(ANN ARBOR, Mich.) -- In what likely flies in the face of previous studies, it seems that University of Michigan researchers have determined that shopping is good for one’s soul. Or at least, what is termed as “retail therapy” can help some people get over the blues by helping them think they’re more in control of their environment. By conducting a series of experiments, UM researchers say that actually making a purchase is 40 times more effective at reducing melancholy than not shopping at all.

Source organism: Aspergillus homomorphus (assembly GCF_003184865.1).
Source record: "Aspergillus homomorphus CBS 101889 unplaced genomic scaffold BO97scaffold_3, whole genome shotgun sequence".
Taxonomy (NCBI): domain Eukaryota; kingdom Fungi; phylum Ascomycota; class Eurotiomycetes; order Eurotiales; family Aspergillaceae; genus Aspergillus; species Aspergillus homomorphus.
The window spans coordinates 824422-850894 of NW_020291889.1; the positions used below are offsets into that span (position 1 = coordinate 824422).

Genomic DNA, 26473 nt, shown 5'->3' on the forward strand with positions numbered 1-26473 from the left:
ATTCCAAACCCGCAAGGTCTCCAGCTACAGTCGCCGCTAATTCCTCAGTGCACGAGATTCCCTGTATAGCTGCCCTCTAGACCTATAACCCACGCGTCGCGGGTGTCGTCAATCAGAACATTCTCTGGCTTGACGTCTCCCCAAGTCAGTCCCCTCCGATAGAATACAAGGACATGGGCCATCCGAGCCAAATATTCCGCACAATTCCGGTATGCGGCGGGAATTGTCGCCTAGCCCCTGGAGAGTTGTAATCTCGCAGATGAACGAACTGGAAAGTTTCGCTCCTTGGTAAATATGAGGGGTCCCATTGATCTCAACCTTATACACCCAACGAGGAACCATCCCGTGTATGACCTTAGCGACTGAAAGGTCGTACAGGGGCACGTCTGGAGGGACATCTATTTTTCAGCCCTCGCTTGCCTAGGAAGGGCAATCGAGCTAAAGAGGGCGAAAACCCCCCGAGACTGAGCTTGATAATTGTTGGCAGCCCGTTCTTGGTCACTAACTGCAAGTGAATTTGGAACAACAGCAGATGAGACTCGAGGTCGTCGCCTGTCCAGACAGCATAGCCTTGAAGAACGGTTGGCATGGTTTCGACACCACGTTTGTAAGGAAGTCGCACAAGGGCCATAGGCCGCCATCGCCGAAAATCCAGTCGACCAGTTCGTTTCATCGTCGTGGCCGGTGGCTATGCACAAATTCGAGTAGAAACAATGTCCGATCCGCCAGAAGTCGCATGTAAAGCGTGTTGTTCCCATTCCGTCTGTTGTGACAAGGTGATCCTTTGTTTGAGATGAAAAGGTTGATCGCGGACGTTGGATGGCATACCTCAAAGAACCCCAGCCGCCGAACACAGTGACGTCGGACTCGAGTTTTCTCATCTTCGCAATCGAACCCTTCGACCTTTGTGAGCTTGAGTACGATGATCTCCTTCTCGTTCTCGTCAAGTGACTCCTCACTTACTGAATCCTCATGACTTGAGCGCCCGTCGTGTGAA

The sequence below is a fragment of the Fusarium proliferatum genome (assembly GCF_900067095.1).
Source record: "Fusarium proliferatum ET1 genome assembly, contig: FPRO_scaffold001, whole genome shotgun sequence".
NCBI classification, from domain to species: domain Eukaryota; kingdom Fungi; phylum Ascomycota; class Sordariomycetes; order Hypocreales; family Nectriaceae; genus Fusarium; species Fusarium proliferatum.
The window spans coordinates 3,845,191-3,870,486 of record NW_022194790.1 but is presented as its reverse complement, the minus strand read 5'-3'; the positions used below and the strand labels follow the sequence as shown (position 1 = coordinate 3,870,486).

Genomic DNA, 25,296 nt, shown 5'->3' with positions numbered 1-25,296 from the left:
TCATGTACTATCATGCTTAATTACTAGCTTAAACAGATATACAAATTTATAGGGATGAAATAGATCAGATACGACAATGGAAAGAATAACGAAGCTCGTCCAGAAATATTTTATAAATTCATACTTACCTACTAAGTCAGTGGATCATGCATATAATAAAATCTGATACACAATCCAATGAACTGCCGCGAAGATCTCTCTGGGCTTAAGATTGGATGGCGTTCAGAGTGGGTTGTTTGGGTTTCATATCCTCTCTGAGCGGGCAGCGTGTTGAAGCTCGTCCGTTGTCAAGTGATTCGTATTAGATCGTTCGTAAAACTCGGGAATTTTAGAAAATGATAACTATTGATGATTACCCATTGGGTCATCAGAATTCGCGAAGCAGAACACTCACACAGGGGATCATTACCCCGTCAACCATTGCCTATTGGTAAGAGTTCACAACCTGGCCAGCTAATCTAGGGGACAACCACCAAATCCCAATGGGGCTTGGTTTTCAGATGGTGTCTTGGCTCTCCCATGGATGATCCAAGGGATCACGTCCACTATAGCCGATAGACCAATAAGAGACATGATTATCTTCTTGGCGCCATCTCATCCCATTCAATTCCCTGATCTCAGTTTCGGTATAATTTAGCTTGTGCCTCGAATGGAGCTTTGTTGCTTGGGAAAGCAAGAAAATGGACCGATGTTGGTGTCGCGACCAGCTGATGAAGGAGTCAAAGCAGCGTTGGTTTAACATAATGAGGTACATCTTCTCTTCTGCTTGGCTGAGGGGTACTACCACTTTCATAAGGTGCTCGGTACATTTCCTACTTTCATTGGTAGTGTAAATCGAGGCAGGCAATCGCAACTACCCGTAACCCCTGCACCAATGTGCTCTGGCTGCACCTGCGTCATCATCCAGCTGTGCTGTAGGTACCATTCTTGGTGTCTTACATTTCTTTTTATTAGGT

Buying something was also three times better than just browsing through a store without opening your wallet. The researchers weren’t really sure how retail therapy worked, that is, if it was just a momentary distraction or if it simply killed time.
However, they rejected previous theories that “shopping that is motivated by distress is often said to be ineffective, wasteful and a dark side of consumer behavior.”
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